• Its a little less testable, as to test the trigger I have to insert a record, and there may be other trigger logic in place that affects the record, leading to more of an integration than unit test. With well-written triggers that delegate to helper classes this isn’t much of a downside, but testing the simple invocable method fits the definition of unit testing perfectly.

So would there be any reason to continue to use triggers once Spring 15 is live?  The answer is yes, for much the same reason that you might have used triggers to in place of workflow in the past - order of execution.  It’s still not possible (as far as I’ve been able to find out anyway!) to define the order in which processes for the same object will execute, whereas in triggers its straightforward to define the order that processing will take place as long as you adhere to the one trigger per object and action pattern.

12 comments:

  1. Hi Bob,

    Does it support the API call out ?
    If I have a trigger on an Object which is communicating with external system using future method.

    I have implement the same with Process builder and it was giving "You have uncommitted work pending. Please commit or rollback before calling out".

    I double check the code and there was no DML before the Callout.

    Could you please share your view ?
    Any help on this would be appreciated.

    ReplyDelete
    Replies
    1. Hi,

      I had the same problem, the workaround is to use a future method:


      @InvocableMethod
      public static void myMethod(List recordIds){
      myMethodFuture(recordIds);
      }

      @future (callout=true)
      public static void myMethodFuture(List recordIds){
      //Callout are allowed here
      }

      Delete
  2. This comment has been removed by the author.

    ReplyDelete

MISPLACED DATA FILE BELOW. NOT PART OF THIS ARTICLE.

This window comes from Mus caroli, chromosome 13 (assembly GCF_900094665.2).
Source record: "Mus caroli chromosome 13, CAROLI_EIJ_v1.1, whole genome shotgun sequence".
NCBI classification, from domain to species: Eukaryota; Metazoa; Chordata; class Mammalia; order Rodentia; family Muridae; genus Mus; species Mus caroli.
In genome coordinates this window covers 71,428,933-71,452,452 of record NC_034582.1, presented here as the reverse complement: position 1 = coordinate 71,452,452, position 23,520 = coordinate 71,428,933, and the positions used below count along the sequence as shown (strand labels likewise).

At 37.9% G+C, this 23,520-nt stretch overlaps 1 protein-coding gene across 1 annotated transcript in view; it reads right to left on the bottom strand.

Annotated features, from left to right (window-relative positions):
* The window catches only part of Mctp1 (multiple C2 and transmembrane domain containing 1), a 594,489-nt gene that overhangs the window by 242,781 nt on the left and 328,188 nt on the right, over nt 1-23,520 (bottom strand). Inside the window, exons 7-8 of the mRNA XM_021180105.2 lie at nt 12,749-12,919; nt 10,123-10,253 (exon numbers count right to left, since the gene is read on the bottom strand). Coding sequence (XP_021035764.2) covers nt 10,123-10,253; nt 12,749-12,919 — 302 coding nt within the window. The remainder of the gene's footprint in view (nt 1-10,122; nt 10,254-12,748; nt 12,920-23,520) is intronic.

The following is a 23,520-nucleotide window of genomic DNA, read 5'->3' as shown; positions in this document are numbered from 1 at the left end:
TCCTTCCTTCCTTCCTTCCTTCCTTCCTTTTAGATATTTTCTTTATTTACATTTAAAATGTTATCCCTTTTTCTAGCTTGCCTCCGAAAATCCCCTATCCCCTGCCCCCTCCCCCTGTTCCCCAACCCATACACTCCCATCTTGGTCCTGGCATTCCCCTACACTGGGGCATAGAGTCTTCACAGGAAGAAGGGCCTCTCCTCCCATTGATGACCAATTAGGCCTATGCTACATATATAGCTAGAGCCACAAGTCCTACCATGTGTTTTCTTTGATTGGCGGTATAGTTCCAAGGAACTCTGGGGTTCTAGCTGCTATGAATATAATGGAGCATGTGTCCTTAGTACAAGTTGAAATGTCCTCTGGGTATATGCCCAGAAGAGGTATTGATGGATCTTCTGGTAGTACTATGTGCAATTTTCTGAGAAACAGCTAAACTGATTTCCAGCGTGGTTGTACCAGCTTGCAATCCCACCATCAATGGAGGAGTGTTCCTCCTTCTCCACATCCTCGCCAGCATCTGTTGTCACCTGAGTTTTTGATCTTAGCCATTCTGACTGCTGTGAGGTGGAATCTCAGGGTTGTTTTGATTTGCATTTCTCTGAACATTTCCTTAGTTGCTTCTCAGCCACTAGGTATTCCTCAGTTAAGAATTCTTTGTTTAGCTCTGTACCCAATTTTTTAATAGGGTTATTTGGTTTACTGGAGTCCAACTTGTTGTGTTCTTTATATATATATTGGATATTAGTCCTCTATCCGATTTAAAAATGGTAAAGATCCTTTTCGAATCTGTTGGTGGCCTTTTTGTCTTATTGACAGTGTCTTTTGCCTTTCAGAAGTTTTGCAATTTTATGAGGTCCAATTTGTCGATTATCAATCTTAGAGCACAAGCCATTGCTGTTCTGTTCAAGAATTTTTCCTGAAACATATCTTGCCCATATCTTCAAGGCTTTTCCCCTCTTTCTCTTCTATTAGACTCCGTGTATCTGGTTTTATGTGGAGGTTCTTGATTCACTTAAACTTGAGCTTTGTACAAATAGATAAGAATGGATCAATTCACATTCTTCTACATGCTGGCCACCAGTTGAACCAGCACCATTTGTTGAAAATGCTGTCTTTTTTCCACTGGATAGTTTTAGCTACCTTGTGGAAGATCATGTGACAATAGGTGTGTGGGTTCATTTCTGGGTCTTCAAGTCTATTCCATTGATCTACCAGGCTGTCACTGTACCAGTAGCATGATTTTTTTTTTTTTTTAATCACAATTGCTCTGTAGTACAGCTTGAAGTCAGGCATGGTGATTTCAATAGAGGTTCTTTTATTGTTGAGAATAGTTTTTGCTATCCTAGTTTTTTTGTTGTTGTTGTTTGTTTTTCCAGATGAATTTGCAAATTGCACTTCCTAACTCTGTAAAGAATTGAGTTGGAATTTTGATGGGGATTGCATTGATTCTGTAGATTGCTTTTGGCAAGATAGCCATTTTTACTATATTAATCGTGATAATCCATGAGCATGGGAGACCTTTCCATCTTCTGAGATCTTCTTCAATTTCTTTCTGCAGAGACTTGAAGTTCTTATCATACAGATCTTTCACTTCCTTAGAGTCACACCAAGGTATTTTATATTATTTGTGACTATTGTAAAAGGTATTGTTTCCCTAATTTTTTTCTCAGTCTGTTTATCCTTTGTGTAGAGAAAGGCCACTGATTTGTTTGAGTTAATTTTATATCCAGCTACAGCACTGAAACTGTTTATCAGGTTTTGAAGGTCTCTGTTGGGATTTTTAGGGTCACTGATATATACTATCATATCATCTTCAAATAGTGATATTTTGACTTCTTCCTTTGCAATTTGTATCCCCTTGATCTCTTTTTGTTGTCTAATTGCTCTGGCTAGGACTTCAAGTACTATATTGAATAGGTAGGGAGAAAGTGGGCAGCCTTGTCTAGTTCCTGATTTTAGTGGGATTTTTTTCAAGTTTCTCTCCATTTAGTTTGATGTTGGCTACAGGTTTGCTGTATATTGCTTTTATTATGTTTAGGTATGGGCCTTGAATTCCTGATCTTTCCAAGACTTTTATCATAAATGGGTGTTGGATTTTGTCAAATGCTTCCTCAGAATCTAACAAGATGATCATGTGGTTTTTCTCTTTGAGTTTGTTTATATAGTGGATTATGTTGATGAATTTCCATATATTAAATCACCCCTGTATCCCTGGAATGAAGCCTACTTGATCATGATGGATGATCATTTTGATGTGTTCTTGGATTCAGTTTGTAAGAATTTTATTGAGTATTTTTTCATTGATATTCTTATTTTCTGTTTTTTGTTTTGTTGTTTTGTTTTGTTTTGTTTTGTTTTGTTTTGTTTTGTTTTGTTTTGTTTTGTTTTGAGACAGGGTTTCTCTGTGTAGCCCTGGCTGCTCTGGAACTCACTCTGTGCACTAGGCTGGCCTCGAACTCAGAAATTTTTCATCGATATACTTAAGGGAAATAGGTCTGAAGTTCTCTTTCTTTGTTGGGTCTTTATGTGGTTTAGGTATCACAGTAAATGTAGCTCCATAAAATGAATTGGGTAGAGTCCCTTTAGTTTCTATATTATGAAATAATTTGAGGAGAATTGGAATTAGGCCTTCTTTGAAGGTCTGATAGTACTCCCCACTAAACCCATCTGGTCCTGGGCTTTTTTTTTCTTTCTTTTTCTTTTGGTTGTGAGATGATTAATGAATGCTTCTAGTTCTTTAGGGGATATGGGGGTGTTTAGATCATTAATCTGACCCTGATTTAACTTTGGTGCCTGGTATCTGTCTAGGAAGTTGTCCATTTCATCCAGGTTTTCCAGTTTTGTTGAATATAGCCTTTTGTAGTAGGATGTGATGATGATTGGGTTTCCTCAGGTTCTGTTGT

3. Why does the invocablemethod "AccountValidated" taking list of account Ids?
    Shouldn't it take just a single account Id? As everytime an account record is validated it goes through process builder.

    ReplyDelete
    Replies
    1. Got the answer!! That invocablemethods accept only list of elements :)

      Delete
  4. Hi Bob,

    Can you please help me on the below scenario.
    I want to make some fields as required on knowledge article types.But as per salesforce limitation we can't make required fields so i have approach through process builder and restricted in the code to make the field as required.

    when i create a record or update with null value in the required field,it is allowing to update that required field in the code .when i debug i can see the "error field is required" in the code which i make required field in the code.

    Can you please share ur thoughts on this




    ReplyDelete
  5. Can't we call @invocable method from apex class or controller?
    Please let me know.

    ReplyDelete
  6. Hi Bob,

    If i am calling invocable in internal salesforce using apex code then it's working fine.
    But when i am using in Community then i'm getting an error in console - 503, Service Not Available

    So it invocable method will work in community ?

    Thanks,
    Rajendra

    ReplyDelete
    Replies
    1. Invocable method will work in community also.
      You have to pass SitePrefix when you are calling them as Ajax Request.

      It's bug of skuid Custom apex action that are not pass SitePrefix during invocable method callout.

      Thanks,
      Rajendra

      Delete
  7. Hi Bob,

    I created new process builder and I am calling apex if it matches the criteria. Invocation method is getting executed but parameters is null.

    Please let me know what's wrong??

    ReplyDelete
  8. Hi,
    Can I have more than 1 InvocableMethods in my class?

    ReplyDelete